WE CAN’T ACT TOO SURE ABOUT WHAT WE ASK FOR Since there are so many kinds of prayer, Foster uses this chapter to discuss only one kind: prayer for others. When he discusses prayers we make on others’ behalf, Foster attacks the kind of tentative prayer request I have made many times, the “If it be thy will” prayer. He says there’s not a single instance in the Bible -- except for prayers of guidance when we are seeking God’s will -- where Jesus or the disciples wrapped up a request for someone else with the caveat “If it be thy will”:
“They obviously believed that they knew what the will of God was before they prayed the prayer of faith. They were so immersed in the milieu of the Holy Spirit that when they encountered a specific situation, they knew what should be done...I saw that when praying for others there was evidently no room for indecisive, tentative, half-hoping, ‘If it be thy will’ prayers...I began praying for others with an expectation that a change should and would occur.”
PRAY BIG Foster says while big prayers are certainly important, praying small prayers for others will make prayer a daily habit for us. He says, “Success in the small corners of life gives us authority in the larger matters.”

I DON’T HAVE FAITH ENOUGH TO PRAY SUCCESSFULLY Foster reminds us that the Bible says great miracles are possible through faith the size of a mustard seed:
“Usually, the courage actually to go and pray for a person is a sign of sufficient faith. Frequently our lack is not faith but compassion. It seems that genuine empathy between the pray-er and the pray-ee often makes the difference.”
PRAYER TOO SIMPLE IS NOT EFFECTIVE OR CORRECT This, right here, is where I got my money’s worth from this chapter. My heart tells me prayer should be simple, a child talking to his Father, but I have read a few books by very popular Christian prayer “experts” (I won’t name names) that left me feeling so inadequate. To these authors, praying involves certain preliminary incantations, then attention paid to four or five areas of prayer request (in a certain order), followed by specific closing subjects one has to mention -- all done with zeal and sincerity and profound feeling, for at least 30 minutes a day.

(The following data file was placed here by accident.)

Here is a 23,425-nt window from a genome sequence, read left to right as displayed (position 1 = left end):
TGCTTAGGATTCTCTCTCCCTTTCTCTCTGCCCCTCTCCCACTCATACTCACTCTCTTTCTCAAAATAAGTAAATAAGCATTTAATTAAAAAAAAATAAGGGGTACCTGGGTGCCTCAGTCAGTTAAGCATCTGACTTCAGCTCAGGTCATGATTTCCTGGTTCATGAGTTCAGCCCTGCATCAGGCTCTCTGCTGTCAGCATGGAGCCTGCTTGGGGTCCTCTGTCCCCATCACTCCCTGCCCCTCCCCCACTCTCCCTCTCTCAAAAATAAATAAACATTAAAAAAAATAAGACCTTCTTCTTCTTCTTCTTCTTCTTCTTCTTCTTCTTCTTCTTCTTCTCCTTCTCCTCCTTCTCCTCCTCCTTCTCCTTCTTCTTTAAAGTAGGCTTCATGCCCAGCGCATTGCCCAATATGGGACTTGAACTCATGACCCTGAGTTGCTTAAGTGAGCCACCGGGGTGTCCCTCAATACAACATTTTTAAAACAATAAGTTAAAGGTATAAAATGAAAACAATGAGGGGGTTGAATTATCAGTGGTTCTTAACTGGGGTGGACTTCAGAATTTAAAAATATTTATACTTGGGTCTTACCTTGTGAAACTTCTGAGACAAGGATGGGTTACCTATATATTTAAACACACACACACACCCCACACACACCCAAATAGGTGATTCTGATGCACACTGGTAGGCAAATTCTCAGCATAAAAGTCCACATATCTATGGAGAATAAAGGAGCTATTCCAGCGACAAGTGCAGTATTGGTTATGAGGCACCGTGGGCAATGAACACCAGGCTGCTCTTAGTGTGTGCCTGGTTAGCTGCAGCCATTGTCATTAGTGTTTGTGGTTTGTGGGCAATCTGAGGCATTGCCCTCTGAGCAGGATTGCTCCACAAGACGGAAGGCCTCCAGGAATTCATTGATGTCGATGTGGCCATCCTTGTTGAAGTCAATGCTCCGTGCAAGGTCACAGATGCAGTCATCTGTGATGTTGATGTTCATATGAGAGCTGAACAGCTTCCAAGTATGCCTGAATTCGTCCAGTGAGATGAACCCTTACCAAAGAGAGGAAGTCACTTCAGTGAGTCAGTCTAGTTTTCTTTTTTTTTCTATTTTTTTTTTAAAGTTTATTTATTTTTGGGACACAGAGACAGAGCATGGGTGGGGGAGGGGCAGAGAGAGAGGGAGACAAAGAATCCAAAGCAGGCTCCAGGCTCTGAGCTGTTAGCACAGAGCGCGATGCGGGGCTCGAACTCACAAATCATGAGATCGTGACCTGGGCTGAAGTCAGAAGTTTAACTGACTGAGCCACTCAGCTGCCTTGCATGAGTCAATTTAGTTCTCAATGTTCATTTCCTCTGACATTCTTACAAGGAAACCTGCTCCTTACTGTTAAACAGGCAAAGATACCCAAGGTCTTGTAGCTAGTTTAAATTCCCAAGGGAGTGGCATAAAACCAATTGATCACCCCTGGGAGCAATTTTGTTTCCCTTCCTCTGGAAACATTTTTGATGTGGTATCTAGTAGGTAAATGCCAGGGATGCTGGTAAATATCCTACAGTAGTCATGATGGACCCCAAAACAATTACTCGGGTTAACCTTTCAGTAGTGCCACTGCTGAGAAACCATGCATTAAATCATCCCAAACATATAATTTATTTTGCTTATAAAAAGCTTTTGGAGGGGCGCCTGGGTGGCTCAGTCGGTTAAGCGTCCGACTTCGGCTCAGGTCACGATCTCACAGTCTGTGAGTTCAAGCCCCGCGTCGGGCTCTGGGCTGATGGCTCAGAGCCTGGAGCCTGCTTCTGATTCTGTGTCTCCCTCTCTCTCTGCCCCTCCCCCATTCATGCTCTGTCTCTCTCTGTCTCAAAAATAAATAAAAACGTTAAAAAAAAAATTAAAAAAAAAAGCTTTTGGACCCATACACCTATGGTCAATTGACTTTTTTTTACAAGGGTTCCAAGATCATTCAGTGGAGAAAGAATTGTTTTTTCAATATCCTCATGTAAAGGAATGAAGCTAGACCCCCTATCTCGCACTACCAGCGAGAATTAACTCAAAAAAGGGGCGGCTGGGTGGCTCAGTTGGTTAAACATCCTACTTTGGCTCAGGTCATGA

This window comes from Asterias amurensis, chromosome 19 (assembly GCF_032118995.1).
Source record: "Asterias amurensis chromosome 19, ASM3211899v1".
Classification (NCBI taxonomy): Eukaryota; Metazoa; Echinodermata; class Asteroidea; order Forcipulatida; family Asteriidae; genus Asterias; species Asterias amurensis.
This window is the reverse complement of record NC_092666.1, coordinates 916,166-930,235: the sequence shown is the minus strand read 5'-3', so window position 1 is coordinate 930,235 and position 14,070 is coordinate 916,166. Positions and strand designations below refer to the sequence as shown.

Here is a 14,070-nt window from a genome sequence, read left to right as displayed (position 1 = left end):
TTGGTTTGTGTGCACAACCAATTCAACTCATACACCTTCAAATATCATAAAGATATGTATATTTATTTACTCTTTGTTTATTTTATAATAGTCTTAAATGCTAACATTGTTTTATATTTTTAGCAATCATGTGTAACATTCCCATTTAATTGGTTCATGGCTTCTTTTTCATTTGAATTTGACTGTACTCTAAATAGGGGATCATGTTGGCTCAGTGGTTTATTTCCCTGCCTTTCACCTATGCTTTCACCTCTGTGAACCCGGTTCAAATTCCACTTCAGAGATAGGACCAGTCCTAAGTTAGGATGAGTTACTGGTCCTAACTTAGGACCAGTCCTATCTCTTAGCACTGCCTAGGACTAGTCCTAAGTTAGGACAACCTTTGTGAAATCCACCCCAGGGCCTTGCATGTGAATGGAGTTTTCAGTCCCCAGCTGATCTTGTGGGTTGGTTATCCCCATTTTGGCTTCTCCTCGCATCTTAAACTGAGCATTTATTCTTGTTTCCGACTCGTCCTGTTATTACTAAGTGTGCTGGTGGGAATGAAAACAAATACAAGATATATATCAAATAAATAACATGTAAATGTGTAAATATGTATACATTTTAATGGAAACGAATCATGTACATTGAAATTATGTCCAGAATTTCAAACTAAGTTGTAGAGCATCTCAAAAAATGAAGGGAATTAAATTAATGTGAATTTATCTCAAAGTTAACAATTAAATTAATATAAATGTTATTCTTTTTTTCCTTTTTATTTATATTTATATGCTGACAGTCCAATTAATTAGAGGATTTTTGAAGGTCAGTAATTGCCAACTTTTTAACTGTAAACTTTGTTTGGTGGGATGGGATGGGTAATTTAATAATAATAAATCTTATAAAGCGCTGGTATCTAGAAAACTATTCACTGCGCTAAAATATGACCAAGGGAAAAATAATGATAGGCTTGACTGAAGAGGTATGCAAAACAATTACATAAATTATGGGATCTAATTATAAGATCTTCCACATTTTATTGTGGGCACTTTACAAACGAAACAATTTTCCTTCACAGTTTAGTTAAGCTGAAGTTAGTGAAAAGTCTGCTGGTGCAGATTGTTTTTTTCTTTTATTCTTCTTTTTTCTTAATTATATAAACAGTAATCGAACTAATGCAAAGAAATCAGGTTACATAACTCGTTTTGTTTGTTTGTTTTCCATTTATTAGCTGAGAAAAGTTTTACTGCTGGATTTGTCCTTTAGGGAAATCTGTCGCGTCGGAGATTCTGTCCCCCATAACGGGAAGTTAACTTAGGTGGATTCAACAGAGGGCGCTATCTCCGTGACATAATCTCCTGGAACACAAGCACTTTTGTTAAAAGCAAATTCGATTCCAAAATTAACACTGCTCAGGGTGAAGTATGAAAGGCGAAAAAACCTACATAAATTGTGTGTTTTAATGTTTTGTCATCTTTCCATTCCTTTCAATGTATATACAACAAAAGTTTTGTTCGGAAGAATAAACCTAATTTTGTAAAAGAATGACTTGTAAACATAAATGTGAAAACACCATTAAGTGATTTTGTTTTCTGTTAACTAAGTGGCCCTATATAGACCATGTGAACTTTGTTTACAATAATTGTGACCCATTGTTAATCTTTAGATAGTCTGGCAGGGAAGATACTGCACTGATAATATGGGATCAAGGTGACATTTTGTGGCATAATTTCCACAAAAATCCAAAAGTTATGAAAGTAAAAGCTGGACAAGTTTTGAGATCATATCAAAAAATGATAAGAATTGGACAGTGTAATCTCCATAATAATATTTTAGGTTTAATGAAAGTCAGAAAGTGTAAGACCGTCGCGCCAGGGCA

Foster believes that prayer should instead be like what I’ve hoped it should be all along:
“We should never make prayer too complicated...Jesus taught us to come like children to a father. Openness, honesty and trust mark the communication of children with their father. The reason God answers prayer is because his children ask.”

“Jesus taught us to pray for daily bread. Have you ever noticed that children ask for lunch in utter confidence that it will be provided? They have no need to stash away today’s sandwiches for fear none will be available tomorrow. As far as they are concerned, there is an endless supply of sandwiches. Children do not find it difficult or complicated to talk with their parents, nor do they feel embarrassed to bring the simplest need to their attention. Neither should we hesitate to bring the simplest requests confidently to the Father.”
This has given me new inspiration and enthusiasm for prayer. If prayer is indeed just a child talking simply and matter-of-factly to his father, I can do that. And I don’t need always to wait for “correct conditions” -- a quiet spot, 30 minutes of uninterrupted time, all my requests lined up like ducks in a row, the major ones first, the small ones only if time and energy allow. I can pray anytime, for anything, about anyone. And that is a wonderful blessing.

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Here are some other bloggers' posts on Chapter 3:

Messy Christian
DB on DB